Coil Unattached Rope

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Video how to coil rope

Uses: A free, or unattached, rope (like a climbing rope) is best stored in a neat coil (ABOK # 3089, p 513). The Rope Coil should be well secured so that it will remain tidily coiled and can be used quickly and easily without tangles or twists. This technique of coiling a rope is also known both as a Buntline Coil and a Gasket Coil Coil

Making the Coil: Start by leaving the end slightly longer than the coil – so it remains outside the coil to avoid tangles. To make each turn form a neat loop, twist the rope slightly as you lay it in your hand. To avoid introducing multiple twists, however, twist alternate turns in opposite directions. These alternate turns lie “under” the line rather than “over” it, as shown in frame 5 of the animation. Alternating over and under turns avoids the accumulation of multiple twists in the rope.

Finishing the Coil: The Rope Coil is finished by winding the rope tightly round the coil – with a finger (or your hand for large ropes) still inside the coil to maintain the lay of the turns. These turns start away from the end and work upwards towards your hand Finally, a bight is passed through the Rope Coil where your fingers were. The bight is spread out and tightened around the top of the coil to preserve this lay until you need to use the rope. Note: The last few wrapping turns do introduce twists into the rope. However, because only a short end is involved these twists are easily shaken out.

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Using the Rope Coil: After unwrapping, the coil should be laid on the ground with the end used to start the coil underneath; because the end should have been “left outside the coil” at the beginning, it should remain undisturbed even if the rope is allowed to run out rapidly. The end used to wrap the coil should release without twists or tangles. The reason that this method of uncoiling is important is that it has to be used to allow a halyard to run freely and practice makes perfect.

Figure 8 Coil: Another popular technique for avoiding twists and tangle is the Figure 8 Coil: no twist is put in the rope as you form each turn. Instead each turn is laid as a stack of overlapping Figure 8 turns. The coil is completed in the same way. The resulting coil is not as neat but maintains the rope ready for use and likely to run out with no tangles.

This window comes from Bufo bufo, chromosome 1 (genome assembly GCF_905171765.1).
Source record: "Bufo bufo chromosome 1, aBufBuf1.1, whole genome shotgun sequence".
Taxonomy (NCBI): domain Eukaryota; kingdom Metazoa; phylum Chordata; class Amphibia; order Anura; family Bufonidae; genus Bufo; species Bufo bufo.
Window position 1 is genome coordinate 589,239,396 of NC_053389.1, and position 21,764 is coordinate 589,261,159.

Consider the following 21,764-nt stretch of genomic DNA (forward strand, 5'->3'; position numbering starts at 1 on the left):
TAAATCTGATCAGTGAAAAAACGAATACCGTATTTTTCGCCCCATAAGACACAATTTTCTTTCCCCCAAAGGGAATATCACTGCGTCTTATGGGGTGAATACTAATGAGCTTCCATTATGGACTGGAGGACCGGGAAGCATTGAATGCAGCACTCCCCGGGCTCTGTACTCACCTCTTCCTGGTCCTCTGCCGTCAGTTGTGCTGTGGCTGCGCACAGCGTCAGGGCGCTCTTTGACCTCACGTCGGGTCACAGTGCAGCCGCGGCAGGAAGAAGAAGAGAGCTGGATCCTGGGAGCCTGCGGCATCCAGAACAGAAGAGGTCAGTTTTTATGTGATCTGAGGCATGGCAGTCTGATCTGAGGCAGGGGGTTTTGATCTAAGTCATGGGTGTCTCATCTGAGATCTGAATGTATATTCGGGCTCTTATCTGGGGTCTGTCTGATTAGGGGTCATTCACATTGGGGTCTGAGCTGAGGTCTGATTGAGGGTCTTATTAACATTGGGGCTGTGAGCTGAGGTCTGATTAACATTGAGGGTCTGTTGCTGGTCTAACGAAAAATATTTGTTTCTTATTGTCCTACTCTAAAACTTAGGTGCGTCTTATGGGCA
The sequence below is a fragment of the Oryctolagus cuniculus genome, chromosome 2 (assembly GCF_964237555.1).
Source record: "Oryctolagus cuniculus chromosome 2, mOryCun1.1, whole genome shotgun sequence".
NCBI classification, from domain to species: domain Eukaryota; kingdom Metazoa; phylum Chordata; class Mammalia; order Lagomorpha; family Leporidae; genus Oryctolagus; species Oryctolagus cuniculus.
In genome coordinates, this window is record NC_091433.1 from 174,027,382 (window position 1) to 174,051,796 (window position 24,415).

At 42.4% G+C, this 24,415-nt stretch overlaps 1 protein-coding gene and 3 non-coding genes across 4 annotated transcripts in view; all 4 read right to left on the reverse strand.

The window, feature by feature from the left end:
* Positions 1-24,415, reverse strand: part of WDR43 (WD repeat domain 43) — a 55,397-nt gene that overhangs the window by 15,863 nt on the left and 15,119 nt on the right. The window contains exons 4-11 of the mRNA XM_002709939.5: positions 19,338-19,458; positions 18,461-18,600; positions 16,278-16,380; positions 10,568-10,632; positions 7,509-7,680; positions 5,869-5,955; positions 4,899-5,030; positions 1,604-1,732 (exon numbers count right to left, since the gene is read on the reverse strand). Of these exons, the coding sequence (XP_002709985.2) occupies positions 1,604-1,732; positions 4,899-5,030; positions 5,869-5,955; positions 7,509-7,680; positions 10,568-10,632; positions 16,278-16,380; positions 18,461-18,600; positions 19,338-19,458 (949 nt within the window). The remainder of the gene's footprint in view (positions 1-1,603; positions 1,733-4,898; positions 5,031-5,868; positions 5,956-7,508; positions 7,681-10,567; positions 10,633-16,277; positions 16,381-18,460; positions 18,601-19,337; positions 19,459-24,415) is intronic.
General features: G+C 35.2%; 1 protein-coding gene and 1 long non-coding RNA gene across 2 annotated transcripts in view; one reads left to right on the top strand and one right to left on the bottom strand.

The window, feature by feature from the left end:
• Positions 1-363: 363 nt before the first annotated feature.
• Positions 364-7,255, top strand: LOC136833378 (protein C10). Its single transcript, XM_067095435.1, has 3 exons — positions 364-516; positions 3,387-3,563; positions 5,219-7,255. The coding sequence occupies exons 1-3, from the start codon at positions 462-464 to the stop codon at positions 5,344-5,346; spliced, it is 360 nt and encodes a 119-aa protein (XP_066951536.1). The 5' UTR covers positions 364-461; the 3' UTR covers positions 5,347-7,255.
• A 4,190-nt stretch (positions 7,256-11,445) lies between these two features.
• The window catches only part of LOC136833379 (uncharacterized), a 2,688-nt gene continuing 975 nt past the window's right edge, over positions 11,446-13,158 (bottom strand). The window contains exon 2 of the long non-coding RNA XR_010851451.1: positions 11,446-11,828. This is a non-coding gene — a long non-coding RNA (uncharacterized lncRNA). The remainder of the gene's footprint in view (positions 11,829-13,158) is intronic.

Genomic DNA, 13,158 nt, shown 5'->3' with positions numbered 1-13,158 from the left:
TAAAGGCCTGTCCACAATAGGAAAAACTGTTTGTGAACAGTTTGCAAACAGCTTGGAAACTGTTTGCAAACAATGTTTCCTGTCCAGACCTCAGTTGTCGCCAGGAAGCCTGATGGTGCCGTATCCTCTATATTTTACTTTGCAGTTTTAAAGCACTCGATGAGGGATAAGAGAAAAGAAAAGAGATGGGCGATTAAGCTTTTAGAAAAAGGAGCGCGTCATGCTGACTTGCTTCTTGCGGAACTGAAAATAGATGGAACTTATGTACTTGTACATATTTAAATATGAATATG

Precautions: Avoid introducing twists by using either the Figure 8 Coil or the alternating over and under method shown in the animation. Closely observe any rope as it is paid out to ensure there are no kinks or knots.

Climbing Rope: A Climbing Rope is long and heavy and requires special coiling techniques. That is because when completed, the bulk of a climbing rope makes it hard to hold to complete the coil as shown in the animation. There are two common alternatives:

  • Butterfly Coil: The Butterfly Coil is made behind your neck so the weight is taken on your shoulders. The Coil is made with the rope doubled. Starting from the mid point, the doubled rope is first laid loosely on the ground. Both ends are held in one hand – with about six feet (two meters) hanging free. The coil is formed behind your neck picking up the doubled rope first with one of your outstretched hands and then the other. The result is a large coil, made up of double strands laid in a Figure 8 pattern, hanging from your neck. The coil is then folded at the mid point – where it passed behind your neck. The ends are used to wrap the coil and then tucked through and over the coil as shown in Frames 17 to 21. The finished Rope Coil can then be carried by tying the two ends around your body.
  • Mountaineer’s Coil: After the coil has been made, the end is passed through the center of the coil several times to wrap the turns and keep the coil neat. Because this technique requires the end to pass through the Rope Coil several times, when undoing the coil it is critical to carefully undo these wraps to avoid a tangle.
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Ethan Smith is a seasoned marine veteran, professional blogger, witty and edgy writer, and an avid hunter. He spent a great deal of his childhood years around the Apache-Sitgreaves National Forest in Arizona. Watching active hunters practise their craft initiated him into the world of hunting and rubrics of outdoor life. He also honed his writing skills by sharing his outdoor experiences with fellow schoolmates through their high school’s magazine. Further along the way, the US Marine Corps got wind of his excellent combination of skills and sought to put them into good use by employing him as a combat correspondent. He now shares his income from this prestigious job with his wife and one kid. Read more >>